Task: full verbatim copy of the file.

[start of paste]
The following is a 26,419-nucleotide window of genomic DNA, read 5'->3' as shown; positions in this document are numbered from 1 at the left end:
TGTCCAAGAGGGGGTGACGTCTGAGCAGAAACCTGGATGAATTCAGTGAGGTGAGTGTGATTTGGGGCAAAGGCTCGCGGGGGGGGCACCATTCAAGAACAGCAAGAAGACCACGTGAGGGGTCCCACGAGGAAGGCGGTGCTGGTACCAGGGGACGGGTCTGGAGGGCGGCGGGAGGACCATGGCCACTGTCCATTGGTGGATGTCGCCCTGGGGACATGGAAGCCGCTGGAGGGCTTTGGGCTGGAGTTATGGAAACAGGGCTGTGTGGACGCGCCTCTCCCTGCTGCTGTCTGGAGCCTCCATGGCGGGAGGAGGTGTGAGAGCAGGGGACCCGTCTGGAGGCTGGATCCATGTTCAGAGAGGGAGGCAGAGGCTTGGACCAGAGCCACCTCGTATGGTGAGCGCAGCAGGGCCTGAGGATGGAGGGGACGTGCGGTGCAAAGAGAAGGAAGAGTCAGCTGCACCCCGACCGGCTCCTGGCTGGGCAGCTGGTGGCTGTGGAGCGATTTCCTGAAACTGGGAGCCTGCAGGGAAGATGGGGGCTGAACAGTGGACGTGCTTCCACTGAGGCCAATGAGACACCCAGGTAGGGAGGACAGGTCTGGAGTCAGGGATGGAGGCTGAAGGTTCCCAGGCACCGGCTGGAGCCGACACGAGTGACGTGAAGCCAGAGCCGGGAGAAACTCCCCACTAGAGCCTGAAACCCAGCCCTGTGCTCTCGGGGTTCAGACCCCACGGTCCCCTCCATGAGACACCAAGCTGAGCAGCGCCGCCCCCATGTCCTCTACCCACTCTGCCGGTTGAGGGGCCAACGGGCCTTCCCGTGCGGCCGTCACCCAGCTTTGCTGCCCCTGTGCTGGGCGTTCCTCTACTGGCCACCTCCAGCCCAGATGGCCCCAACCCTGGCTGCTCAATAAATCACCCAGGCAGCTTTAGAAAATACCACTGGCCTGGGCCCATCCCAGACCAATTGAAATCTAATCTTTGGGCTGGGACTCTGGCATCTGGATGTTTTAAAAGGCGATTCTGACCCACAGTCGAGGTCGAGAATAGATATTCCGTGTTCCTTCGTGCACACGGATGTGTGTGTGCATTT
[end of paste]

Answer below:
The following is a 26,419-nucleotide window of genomic DNA, read 5'->3' as shown; positions in this document are numbered from 1 at the left end:
TGTCCAAGAGGGGGTGACGTCTGAGCAGAAACCTGGATGAATTCAGTGAGGTGAGTGTGATTTGGGGCAAAGGCTCGCGGGGGGGGCACCATTCAAGAACAGCAAGAAGACCACGTGAGGGGTCCCACGAGGAAGGCGGTGCTGGTACCAGGGGACGGGTCTGGAGGGCGGCGGGAGGACCATGGCCACTGTCCATTGGTGGATGTCGCCCTGGGGACATGGAAGCCGCTGGAGGGCTTTGGGCTGGAGTTATGGAAACAGGGCTGTGTGGACGCGCCTCTCCCTGCTGCTGTCTGGAGCCTCCATGGCGGGAGGAGGTGTGAGAGCAGGGGACCCGTCTGGAGGCTGGATCCATGTTCAGAGAGGGAGGCAGAGGCTTGGACCAGAGCCACCTCGTATGGTGAGCGCAGCAGGGCCTGAGGATGGAGGGGACGTGCGGTGCAAAGAGAAGGAAGAGTCAGCTGCACCCCGACCGGCTCCTGGCTGGGCAGCTGGTGGCTGTGGAGCGATTTCCTGAAACTGGGAGCCTGCAGGGAAGATGGGGGCTGAACAGTGGACGTGCTTCCACTGAGGCCAATGAGACACCCAGGTAGGGAGGACAGGTCTGGAGTCAGGGATGGAGGCTGAAGGTTCCCAGGCACCGGCTGGAGCCGACACGAGTGACGTGAAGCCAGAGCCGGGAGAAACTCCCCACTAGAGCCTGAAACCCAGCCCTGTGCTCTCGGGGTTCAGACCCCACGGTCCCCTCCATGAGACACCAAGCTGAGCAGCGCCGCCCCCATGTCCTCTACCCACTCTGCCGGTTGAGGGGCCAACGGGCCTTCCCGTGCGGCCGTCACCCAGCTTTGCTGCCCCTGTGCTGGGCGTTCCTCTACTGGCCACCTCCAGCCCAGATGGCCCCAACCCTGGCTGCTCAATAAATCACCCAGGCAGCTTTAGAAAATACCACTGGCCTGGGCCCATCCCAGACCAATTGAAATCTAATCTTTGGGCTGGGACTCTGGCATCTGGATGTTTTAAAAGGCGATTCTGACCCACAGTCGAGGTCGAGAATAGATATTCCGTGTTCCTTCGTGCACACGGATGTGTGTGTGCATTT